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Stott: Thanks to those who work holidays

Published: Thursday, Dec. 27, 2012 5:30 a.m. CST

I did something regrettable Tuesday. In the midst of the good tidings and Christmas cheer, I temporarily forgot about a significant population of people.

Who did I neglect? Those who work on holidays.

I remember being a child and blissfully believing that holidays existed in a perfectly quiet and serene universe, where all the stores were closed and the only cars on the roads belonged to people happily en route to the homes of their relatives.

When I grew older, I realized this is not so. It was made increasingly clear to me when I worked several jobs where holidays and even weekends are not sacred time off for all.

The first holiday I missed because of work was Easter. The restaurant where I worked was a holiday meal mainstay.

Although many workplaces can afford to close for an entire day, others, such as restaurants, provide necessary services that don't cease simply because the calendar says July 4 or Dec. 25.

On Tuesday, I was contentedly traveling from one relative's house to the next when I realized I hadn't stopped once to consider how thankful I feel to those workers who spend their holidays on the job.

My job this year hasn't required any holiday work, and I forgot what it was like to have that requirement.

It is the employees who work these special days who help keep our society functioning in the way we have come to expect.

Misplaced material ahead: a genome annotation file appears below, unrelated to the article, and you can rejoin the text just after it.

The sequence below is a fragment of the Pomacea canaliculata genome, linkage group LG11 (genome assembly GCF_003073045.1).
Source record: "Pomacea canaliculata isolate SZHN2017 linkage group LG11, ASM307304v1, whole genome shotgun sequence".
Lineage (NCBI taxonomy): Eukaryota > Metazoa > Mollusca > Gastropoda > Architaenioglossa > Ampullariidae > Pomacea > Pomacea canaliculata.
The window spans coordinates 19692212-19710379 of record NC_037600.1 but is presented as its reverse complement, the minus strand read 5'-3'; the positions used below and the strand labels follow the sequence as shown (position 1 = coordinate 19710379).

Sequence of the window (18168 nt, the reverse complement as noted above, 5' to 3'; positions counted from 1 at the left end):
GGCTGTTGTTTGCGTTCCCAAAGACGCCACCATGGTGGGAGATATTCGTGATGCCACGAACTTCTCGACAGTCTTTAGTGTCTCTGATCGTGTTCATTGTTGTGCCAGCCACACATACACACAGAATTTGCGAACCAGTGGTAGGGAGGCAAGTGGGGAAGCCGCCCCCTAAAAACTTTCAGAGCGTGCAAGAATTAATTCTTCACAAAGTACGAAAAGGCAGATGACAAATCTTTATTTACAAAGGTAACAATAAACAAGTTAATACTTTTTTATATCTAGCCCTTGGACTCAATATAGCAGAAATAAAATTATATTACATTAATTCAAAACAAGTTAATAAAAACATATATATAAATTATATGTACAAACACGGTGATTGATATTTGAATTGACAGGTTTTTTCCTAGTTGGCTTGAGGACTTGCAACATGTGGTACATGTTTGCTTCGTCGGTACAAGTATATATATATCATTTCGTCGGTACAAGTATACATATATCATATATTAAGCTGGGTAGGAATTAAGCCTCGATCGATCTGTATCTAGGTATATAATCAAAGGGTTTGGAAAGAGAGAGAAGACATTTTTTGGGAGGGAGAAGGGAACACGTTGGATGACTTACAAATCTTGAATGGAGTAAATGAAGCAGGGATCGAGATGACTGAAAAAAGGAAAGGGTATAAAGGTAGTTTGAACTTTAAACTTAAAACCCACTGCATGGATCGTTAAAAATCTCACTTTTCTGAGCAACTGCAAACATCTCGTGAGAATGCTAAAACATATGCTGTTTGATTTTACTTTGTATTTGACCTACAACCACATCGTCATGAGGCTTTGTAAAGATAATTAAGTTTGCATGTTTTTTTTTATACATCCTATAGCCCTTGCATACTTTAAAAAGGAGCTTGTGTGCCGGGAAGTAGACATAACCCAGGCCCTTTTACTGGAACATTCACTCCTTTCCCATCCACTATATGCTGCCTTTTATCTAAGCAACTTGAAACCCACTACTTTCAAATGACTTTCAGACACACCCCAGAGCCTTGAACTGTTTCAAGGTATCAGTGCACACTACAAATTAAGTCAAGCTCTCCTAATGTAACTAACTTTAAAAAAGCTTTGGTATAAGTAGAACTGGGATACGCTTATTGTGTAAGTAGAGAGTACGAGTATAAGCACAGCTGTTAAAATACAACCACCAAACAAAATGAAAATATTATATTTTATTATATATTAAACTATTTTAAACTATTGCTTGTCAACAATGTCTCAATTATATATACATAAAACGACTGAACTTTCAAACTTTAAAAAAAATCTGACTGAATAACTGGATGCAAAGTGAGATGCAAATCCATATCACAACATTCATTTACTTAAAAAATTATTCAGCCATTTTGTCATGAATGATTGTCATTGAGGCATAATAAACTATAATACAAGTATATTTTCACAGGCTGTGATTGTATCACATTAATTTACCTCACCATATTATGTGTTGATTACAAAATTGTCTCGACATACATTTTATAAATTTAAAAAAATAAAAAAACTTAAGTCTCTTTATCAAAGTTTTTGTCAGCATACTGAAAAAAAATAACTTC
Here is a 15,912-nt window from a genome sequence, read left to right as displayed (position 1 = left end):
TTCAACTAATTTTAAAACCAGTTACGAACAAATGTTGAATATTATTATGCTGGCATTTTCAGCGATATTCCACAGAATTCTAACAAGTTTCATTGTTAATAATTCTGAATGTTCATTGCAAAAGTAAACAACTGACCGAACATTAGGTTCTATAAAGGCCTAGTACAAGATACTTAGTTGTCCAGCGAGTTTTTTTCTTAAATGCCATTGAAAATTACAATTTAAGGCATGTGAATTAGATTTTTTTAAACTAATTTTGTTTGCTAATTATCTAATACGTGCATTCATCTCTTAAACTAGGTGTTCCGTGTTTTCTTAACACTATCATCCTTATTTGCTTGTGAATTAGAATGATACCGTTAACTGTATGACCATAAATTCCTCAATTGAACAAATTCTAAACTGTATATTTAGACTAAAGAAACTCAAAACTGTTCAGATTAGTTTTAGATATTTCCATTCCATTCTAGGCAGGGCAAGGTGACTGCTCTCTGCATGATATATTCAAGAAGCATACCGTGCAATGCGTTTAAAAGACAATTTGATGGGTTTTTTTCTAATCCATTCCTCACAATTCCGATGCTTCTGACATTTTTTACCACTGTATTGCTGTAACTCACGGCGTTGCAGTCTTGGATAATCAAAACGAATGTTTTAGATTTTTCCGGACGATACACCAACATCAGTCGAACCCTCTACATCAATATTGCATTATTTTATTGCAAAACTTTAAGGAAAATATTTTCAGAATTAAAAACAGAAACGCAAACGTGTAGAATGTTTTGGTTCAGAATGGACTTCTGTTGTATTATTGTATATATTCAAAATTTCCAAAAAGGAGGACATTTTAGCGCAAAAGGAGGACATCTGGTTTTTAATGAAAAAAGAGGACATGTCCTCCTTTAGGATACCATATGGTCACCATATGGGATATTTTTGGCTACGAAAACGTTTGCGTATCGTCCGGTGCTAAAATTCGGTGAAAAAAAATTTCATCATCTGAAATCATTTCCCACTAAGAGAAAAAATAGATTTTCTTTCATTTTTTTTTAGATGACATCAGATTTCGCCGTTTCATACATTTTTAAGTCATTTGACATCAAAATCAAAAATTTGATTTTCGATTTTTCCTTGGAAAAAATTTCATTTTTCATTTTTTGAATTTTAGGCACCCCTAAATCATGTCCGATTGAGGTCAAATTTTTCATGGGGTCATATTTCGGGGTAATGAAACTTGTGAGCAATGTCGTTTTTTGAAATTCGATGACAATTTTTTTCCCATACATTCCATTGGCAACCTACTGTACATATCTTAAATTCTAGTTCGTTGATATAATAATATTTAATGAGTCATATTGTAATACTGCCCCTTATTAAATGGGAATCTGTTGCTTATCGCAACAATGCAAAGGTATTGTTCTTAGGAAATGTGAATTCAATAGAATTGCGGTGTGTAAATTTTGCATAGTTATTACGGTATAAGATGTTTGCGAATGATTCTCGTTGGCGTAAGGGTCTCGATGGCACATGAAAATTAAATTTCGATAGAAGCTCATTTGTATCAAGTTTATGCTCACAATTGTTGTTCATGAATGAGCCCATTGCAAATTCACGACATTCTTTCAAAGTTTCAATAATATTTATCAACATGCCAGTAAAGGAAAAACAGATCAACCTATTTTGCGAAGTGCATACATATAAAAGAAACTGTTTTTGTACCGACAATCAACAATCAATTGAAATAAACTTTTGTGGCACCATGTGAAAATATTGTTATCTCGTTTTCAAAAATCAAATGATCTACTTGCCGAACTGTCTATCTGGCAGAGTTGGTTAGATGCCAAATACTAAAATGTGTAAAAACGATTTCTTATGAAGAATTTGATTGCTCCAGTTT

We often reserve our deepest thanks for those who serve in a way that risks their lives. Military families, firefighters, health care workers and law enforcement officers all receive deserved recognition over the holidays.

But service to society comes in many, more humble forms.

There are gas station attendants and hotel managers who help travelers achieve happy holidays.

There are tow truck drivers and snow plow operators who ensure safety on the roads.

Of course, there are news media employees who work to make sure papers and broadcasts are up to date.

I have worked several holidays in a newsroom, and although it is usually nice and quiet and the work is pretty easy, I would always rather be with my family.

Some people prefer working on holidays. Many employers offer overtime and, because many members of the population are preoccupied with celebration, many workplaces aren't as busy as usual.

But work is work, and an ideal world would allow everyone to be where they want on Christmas (and every other holiday).

Our society wouldn't be as cohesively functional as it is without people who work when most of us have off. Drivers would run out of gas and news wouldn't be reported. Little things we take for granted would disappear on days of celebration.

I felt bad Tuesday when I realized I hadn't thought to recognize all the people who worked Christmas to help keep society running calmly.

You can bet I will be thinking of those people on New Year's Day next Tuesday. If you appreciate being served by these members of the workforce, I invite you to join me.

• Lauren Stott is a Maple Park native and a graduate student at Northern Illinois University in the master of public administration program. She can be reached at lauren_stott@yahoo.com.

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